Mid adult male cook garnishing food. Chef is preparing dish in commercial kitchen. He is working in restaurant.
What It Means When A Chef Asks For A 'Robocop' Or 'Salamander'
By Wendy Gould
If you're new to the restaurant scene, it's easy for things to get lost in translation. Picking up a few restaurant terms, including "robocop" and "salamander," may help you become friends with your chef — or just help you follow along with the next season of "The Bear."
"Robocop" likely comes from people mishearing the French company Robot-Coupe, which has been making food processors since 1963. Today, their food processors are found in almost every kitchen, and — unsurprisingly — the new moniker was adopted around 1987 with the release of the film "RoboCop."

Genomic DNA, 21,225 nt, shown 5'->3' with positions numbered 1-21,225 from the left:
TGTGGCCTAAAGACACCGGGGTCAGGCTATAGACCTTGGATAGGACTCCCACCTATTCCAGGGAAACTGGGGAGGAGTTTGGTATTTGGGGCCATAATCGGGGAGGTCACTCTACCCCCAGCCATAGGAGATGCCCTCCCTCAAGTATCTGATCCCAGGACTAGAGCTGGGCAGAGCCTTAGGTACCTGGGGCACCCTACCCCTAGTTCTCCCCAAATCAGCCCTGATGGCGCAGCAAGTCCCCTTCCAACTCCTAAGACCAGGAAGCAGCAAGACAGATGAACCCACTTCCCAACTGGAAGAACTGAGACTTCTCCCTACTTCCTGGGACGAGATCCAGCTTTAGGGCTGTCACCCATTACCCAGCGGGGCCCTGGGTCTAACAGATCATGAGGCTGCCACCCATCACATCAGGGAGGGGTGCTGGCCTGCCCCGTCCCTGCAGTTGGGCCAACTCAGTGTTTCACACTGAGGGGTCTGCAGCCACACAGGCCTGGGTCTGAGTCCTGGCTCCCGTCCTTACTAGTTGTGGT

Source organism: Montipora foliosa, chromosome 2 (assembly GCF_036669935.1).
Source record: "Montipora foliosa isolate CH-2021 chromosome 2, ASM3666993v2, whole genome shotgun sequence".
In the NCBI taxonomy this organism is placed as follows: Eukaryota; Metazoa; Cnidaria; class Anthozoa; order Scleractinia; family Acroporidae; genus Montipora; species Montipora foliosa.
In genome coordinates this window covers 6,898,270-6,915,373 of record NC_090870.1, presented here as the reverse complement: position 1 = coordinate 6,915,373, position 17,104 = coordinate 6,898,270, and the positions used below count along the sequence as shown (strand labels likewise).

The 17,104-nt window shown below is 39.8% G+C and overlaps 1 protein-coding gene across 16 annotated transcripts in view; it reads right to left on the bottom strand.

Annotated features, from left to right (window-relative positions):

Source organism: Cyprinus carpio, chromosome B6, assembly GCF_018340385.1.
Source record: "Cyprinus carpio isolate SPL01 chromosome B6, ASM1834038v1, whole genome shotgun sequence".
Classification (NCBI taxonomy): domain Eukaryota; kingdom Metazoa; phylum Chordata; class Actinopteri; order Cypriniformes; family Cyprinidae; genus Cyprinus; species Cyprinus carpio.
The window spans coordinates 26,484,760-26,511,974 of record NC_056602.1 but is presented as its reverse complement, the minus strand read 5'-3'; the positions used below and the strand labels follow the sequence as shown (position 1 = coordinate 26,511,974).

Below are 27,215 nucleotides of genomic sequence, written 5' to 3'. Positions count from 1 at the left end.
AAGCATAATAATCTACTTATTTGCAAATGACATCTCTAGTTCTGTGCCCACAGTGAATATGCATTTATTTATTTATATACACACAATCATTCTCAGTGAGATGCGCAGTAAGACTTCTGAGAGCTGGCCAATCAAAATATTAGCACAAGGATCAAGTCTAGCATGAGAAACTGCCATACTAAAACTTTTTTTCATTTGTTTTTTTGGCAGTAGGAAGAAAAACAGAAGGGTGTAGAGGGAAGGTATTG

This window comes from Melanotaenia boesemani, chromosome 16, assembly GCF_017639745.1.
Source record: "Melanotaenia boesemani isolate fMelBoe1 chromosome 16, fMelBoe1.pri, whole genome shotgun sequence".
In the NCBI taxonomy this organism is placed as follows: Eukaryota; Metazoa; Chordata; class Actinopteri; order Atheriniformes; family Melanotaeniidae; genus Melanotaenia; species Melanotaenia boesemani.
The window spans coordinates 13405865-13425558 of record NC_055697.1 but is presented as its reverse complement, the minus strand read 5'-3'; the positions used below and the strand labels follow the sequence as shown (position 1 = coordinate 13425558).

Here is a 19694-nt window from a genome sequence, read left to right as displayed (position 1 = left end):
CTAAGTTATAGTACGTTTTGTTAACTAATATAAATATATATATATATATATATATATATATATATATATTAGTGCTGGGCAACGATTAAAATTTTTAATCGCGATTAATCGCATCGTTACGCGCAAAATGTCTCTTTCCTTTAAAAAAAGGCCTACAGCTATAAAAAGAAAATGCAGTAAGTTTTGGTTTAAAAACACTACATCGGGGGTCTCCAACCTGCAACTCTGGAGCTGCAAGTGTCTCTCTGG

In contrast, a "salamander," a self-contained broiler that's used to finish or brown dishes, derives its name from a mythical beast that is impervious to fire. Chefs refer to it as the salamander because it's the hottest spot in the kitchen, reaching up to 1,500 F.